John Derbyshire on "public intellectuals"

John Derbyshire has a column on NRO concerning who is, and who is not, an American "public intellectual" – "Americans whose ideas about big topics are widely discussed and written about." It's a nifty piece.

I'll do names, according to Mr. Derbyshire:

"Are major-league intellectuals": William F. Buckley, Jr., Noam Chomsky, Ronald Dworkin, Freeman Dyson, Milton Friedman, Francis Fukuyama, Samuel Huntington, Charles Murray, Thomas Sowell, and Gary Wills.

Are not: Harold Bloom, Pat Buchanan, Alan Dershowitz, Stanley Fish, Al Gore, Paul Krugman, Camille Paglia, John Updike, Gore Vidal, and Tom Wolfe.

About the second list, Derbyshire writes:
The point of my second list is that these are people I myself don't think are intellectuals, but concerning whom you (or they) might disagree. They are, in short, borderline cases.
In so doing, he is asserting that intellectualism is, to a large degree, base on public perception with individual refinement.

I'd argue that Wills is a borderline case, while Updike and Wolfe belong on the first list. Al Gore does not belong on either.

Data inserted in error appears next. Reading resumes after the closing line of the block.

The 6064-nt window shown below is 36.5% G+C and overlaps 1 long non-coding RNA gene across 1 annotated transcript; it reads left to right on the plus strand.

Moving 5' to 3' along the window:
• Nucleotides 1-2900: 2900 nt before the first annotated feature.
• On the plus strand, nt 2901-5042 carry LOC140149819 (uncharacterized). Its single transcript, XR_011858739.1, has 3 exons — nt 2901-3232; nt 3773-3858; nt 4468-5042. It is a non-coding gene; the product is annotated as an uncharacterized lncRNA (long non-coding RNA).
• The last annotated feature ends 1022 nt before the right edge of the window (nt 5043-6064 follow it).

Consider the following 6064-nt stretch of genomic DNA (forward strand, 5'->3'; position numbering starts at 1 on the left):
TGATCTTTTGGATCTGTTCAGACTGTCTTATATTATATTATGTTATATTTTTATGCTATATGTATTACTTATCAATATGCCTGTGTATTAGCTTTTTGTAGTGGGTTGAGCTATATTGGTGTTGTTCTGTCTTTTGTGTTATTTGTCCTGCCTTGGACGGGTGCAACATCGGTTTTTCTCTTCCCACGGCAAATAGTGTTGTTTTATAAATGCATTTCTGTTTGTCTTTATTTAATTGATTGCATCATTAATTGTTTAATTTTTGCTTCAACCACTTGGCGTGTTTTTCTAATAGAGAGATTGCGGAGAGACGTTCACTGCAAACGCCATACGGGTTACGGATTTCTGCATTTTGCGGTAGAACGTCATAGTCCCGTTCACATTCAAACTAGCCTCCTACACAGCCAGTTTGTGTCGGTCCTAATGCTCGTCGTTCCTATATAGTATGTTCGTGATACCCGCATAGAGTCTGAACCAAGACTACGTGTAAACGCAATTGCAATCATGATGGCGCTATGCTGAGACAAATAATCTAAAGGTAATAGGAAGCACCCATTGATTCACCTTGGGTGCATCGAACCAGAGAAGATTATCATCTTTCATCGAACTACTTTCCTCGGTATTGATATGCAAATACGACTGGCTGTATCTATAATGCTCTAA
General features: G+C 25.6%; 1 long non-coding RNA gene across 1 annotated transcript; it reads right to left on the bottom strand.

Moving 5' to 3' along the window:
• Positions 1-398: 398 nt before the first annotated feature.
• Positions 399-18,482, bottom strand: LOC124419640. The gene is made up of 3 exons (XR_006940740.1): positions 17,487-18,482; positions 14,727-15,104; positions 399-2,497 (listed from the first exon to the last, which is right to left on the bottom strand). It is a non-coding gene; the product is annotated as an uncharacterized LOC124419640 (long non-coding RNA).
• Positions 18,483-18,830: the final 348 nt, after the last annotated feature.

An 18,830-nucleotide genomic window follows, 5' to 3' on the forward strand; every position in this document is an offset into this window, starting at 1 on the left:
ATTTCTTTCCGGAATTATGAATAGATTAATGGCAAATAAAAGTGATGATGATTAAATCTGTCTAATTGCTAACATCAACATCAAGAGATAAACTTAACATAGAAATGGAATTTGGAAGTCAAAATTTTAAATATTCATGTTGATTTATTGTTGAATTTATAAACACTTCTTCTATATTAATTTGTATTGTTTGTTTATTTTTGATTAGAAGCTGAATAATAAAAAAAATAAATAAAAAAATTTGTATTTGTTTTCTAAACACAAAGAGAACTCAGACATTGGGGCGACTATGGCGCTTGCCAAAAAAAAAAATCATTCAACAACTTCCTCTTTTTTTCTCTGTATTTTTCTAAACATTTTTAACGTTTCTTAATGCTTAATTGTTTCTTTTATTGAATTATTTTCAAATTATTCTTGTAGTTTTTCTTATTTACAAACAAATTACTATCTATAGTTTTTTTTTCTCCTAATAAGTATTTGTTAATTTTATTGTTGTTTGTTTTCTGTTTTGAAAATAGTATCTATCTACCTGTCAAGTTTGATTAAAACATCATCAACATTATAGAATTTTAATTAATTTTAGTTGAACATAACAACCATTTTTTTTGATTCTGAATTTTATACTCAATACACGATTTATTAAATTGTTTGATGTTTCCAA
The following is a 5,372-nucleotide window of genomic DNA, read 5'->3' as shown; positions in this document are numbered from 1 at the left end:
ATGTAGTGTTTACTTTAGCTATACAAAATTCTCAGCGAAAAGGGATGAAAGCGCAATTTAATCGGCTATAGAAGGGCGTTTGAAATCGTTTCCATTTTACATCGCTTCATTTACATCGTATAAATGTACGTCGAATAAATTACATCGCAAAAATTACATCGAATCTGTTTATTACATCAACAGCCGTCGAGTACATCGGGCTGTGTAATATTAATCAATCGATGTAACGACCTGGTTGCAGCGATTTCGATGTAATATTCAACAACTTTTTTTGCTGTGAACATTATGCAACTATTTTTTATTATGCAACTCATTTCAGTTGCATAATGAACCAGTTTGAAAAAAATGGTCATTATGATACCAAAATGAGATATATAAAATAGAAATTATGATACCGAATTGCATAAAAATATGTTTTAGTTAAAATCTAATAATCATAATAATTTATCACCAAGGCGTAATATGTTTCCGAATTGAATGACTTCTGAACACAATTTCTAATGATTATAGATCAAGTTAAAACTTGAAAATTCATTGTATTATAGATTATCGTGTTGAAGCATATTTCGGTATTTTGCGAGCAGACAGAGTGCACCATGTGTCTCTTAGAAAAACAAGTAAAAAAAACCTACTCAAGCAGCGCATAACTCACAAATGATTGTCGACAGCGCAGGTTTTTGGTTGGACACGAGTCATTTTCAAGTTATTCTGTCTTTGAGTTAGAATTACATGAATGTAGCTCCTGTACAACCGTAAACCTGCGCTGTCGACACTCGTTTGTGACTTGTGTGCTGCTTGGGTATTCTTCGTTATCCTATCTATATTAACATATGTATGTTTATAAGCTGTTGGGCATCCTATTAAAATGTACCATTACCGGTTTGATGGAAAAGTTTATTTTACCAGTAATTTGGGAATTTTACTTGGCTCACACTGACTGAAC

What I find most interesting about all this, is that the one man most often referred to this year as an intellectual is not on either list; in fact, I'd venture that he never crossed Derbyshire's mind. That's JF Kerry, of course, and it helps my notion that the candidate, with his immutably muddles thinking, should never have been considered a serious thinker. (Most politicos are not, and don't start with the John Breaux nonsense!)



I wonder where Victor Davis Hanson fits in there...as time (and the war) have gone on, his public profile and standing have certainly increased dramatically.

By Blogger LegalXXX, at December 13, 2004 at 8:15 PM  

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